17 May 2012

Functions in C (Continued)

If you want to read the previous posts about functions here are the links:
Use of Functions
Coding Functions in 'C'

It is possible to send a list of arguments to a function:

DoCalcs(Num1, Num2, Num3)
The function header must match this list exactly:
Begin DoCalcs(argNum1, argNum2, argNum3)

There is a complication to this process. It is possible to pass the variables By Value or By Reference. There is no need to indicate which method is being used when you write your pseudocode; It is only relevant when you write your 'C code.

If the variable is passed By Value, then the function
only sees a copy of the data. If the data is changed by the function, the original value is preserved in the main program, when control returns there.

char, int, float, variables are automatically passed By Value.

If the variable is passed By Reference, a pointer to the actual data is passed, so that any change made by the function will be reflected in the main program, when control returns there.

string variable is automatically passed By Reference.

Returning Values from Functions

A function can return a single value to the module which called it.

Suppose I want a program to get two numbers from a user, and to determine and return only the smaller number.

More on Functions

A function is a block of code which has a specific purpose. Functions are used to break programs into manageable pieces, so that they are easier to write, test, and maintain.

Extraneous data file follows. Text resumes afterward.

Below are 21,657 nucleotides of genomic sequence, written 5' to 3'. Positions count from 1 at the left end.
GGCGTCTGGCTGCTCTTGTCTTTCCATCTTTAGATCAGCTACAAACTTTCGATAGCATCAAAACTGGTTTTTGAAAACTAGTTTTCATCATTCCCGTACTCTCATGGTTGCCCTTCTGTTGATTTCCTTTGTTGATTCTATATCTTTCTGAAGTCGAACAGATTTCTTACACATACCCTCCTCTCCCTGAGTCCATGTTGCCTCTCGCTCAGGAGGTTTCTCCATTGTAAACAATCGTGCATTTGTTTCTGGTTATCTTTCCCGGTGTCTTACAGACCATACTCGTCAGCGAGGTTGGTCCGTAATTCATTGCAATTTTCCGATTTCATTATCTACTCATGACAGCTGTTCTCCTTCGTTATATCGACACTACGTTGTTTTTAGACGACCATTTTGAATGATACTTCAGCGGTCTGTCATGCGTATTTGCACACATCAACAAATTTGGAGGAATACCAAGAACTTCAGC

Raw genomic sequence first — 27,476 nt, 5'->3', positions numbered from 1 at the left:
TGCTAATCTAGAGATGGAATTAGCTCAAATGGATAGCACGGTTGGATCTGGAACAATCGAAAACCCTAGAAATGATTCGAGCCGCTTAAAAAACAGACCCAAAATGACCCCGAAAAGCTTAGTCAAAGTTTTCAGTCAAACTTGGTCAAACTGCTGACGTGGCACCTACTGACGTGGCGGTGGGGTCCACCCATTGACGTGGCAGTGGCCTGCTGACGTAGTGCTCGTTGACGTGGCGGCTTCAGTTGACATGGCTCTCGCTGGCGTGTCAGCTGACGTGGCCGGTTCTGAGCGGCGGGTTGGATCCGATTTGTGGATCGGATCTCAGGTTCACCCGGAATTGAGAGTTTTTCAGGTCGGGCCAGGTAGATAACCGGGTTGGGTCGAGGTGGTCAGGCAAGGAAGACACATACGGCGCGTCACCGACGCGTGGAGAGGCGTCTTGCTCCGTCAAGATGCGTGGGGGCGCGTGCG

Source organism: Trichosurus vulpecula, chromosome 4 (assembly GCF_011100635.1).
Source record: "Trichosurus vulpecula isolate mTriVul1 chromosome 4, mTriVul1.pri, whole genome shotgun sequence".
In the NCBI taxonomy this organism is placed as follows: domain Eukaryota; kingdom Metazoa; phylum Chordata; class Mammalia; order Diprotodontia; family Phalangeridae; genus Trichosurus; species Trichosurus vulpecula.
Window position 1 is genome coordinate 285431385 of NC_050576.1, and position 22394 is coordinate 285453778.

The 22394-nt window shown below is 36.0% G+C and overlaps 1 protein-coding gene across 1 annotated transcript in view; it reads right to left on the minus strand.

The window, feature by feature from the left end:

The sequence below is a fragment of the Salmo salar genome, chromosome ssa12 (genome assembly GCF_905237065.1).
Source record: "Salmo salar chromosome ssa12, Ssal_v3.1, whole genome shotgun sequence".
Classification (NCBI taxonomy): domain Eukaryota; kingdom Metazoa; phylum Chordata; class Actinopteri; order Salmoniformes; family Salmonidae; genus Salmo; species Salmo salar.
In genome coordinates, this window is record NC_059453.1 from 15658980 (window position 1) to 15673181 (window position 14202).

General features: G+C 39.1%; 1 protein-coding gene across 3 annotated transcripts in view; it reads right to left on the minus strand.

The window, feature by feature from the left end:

A function should have a single purpose. It can receive data, and can return a single value.

Passing Arguments to Functions

Functions can be used to break a program into smaller modules for ease of coding and maintenance. However, variables defined in one function are not available for use in others.

This problem can be overcome by passing arguments from one function to another. The 'DrawBox' program.
Begin Program
    Get TopSize   
    Get SideSize    
    For N= 1 to SideSize        

Begin DrawTop(argTopSize)
    For N = 1 to argTopSize         
        Display "*"
    New Line

Begin DrawSide(TopSize)
    Display "*"
    For N = 1 to TopSize - 2
        Display "*"
    Display "*"
The line DrawTop(TopSize) indicates that when the program goes to the DrawTop function, the variable TopSize is passed as an argument for the function to use.

the line Begin DrawTop(argTopSize) indicates that the argument passed to this function is stored in a variable call argTopSize, which can be used by the function. (The same applies to the variable passed to DrawSide)
    Get Num1
    Get Num2
    Small = GetSmall(Num1, Num2)
    Display "The smaller number was " Small
Begin GetSmall(argNum1, argNum2)
    Display "The numbers are " argNum1 argNum2
    Smaller = argNum1
    If argNum1 > argNum2
        Smaller = argNum2
    End If
    Return Smaller
if the function returns a value, it must contain a 'return' statement.

Sample Code

int FindSmaller(int, int);    // function prototype

void main()
    int a = 3, b = 6, smaller;

    smaller = FindSmaller(a,b);    // function call

    printf("The smaller number is %d", smaller);

int FindSmaller(int arga, int argb) // function header
    int small = argb;

    if (arga < argb)
        small = arga;
Note: You can create your own header file for your functions. you don't need a prototype in this case. however, you would need a #include"HeaderFileName.h".

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